City officials had said the ordinance was passed to deal with congestion problems. The city also restricts peddling outside other arenas.

But the appeals court ruled that the ordinance was an impermissible prior restraint on free speech.

In December 2000, Weinberg began selling his 156-page, softcover book — Career Misconduct: The Story of Bill Wirtz’s Greed, Corruption, and the Betrayal of Blackhawk Fans — for $13 outside the United Center.

Two months later, Chicago police ordered Weinberg to stop, and he filed a lawsuit in federal court.

The case is City of Chicago v. Weinberg.

A former Pleasanton, Calif., high school salutatorian who was barred from proselytizing during his 1999 graduation speech failed to persuade the Supreme Court yesterday to reinstate his free-speech case.

A three-judge panel of the 9th U.S. Circuit Court of Appeals in February upheld a federal judge who had dismissed the Amador Valley High senior Nicholas Lassonde’s suit. The San Francisco-based appeals court said schools are constitutionally barred from endorsing religion.

The Supreme Court declined to review that 9th Circuit decision.

The appeals court had ruled unanimously that “permitting a proselytizing speech at a public school’s graduation ceremony would amount to coerced participation in a religious practice.”

Allowing Lassonde to preach his Christian faith, the appeals court added, could force students to “feel that there is no choice but to participate in the proselytizing in order to attend high school graduation.”

The case is Lassonde v. Pleasanton Unified School District.

The high court without comment refused to hear a Florida judge’s appeal of her public reprimand and $50,000 fine for showing a “prosecutor’s bias” by promising to support police and crime victims in her election campaign.

Escambia County Judge Pat Kinsey had challenged a 5-2 decision in January by the Florida Supreme Court, which found her guilty of unethical conduct that included calling criminal defendants “thugs” and “punks” during her 1998 campaign.

The state court ordered the reprimand and $50,000 fine.

Her husband and lawyer, Roy Kinsey, had argued in papers filed with the high court that the reprimand violated her First Amendment right of free speech. He cited a recent U.S. Supreme Court decision, Republican Party of Minnesota v. White, that struck down a Minnesota judicial-ethics rule for that reason.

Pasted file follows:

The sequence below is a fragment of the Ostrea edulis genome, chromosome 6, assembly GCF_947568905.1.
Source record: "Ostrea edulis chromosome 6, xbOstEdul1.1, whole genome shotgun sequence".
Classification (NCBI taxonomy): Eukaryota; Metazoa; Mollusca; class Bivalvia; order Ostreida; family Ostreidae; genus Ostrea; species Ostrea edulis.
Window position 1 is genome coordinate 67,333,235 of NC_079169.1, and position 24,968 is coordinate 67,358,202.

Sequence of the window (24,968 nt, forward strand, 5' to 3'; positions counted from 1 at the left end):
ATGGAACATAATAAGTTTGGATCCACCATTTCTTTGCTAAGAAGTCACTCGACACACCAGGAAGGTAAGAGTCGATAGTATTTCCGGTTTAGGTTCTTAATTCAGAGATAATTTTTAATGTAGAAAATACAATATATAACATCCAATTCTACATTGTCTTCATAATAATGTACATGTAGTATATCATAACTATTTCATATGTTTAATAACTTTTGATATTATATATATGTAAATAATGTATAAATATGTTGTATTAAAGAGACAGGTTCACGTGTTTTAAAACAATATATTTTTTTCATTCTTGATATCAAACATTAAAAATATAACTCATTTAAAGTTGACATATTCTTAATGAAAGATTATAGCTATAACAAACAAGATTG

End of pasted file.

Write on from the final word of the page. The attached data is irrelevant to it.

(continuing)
Neither the judge nor her husband returned telephone calls to their home and offices seeking comment.

The state Supreme Court’s majority opinion concluded that free speech must be balanced with the need to preserve the judiciary’s independence and the public’s perception of impartiality.

Pat Kinsey won the election with 64% of the vote, ousting incumbent Bill Green, who then filed a complaint against her.

The Florida justices found her campaign, which included photos of police officers in her brochures, left the impression she favored law enforcement. That might make the public believe she would not deliver fair justice, the court ruled.

The two dissenting justices cited the U.S. Supreme Court’s decision in the Minnesota case, but the majority wrote that Florida’s rules were more narrowly drawn.

The case is Kinsey v. Florida Judicial Qualifications Commission.

The high court turned away an appeal by lawyer Michael A. Wilkins, who cited the First Amendment in contesting his reprimand by the Indiana Supreme Court.

Wilkins’ trouble began when he submitted a brief with a footnote citing a Michigan lawyer’s criticism of a state Court of Appeals ruling. The Michigan lawyer had called the ruling intellectually dishonest.

In November 2002, the Indiana Supreme Court suspended Wilkins from practicing law for 30 days. According to the The Indianapolis Star, the state high court then put the suspension on hold, and last February reduced the punishment to a reprimand.

The newspaper reported that the court had “reduced Wilkins’ punishment because he characterized the remark as ‘inappropriate[,]‘ … offered to apologize to the appellate judges and has a well-established record of honesty and integrity.”

As for his client’s appeal to the U.S. Supreme Court, Wilkins’ lawyer, Dan Kelley, told the newspaper: “It was a long shot.”

The case is Wilkins v. Disciplinary Commission of the Supreme Court of Indiana.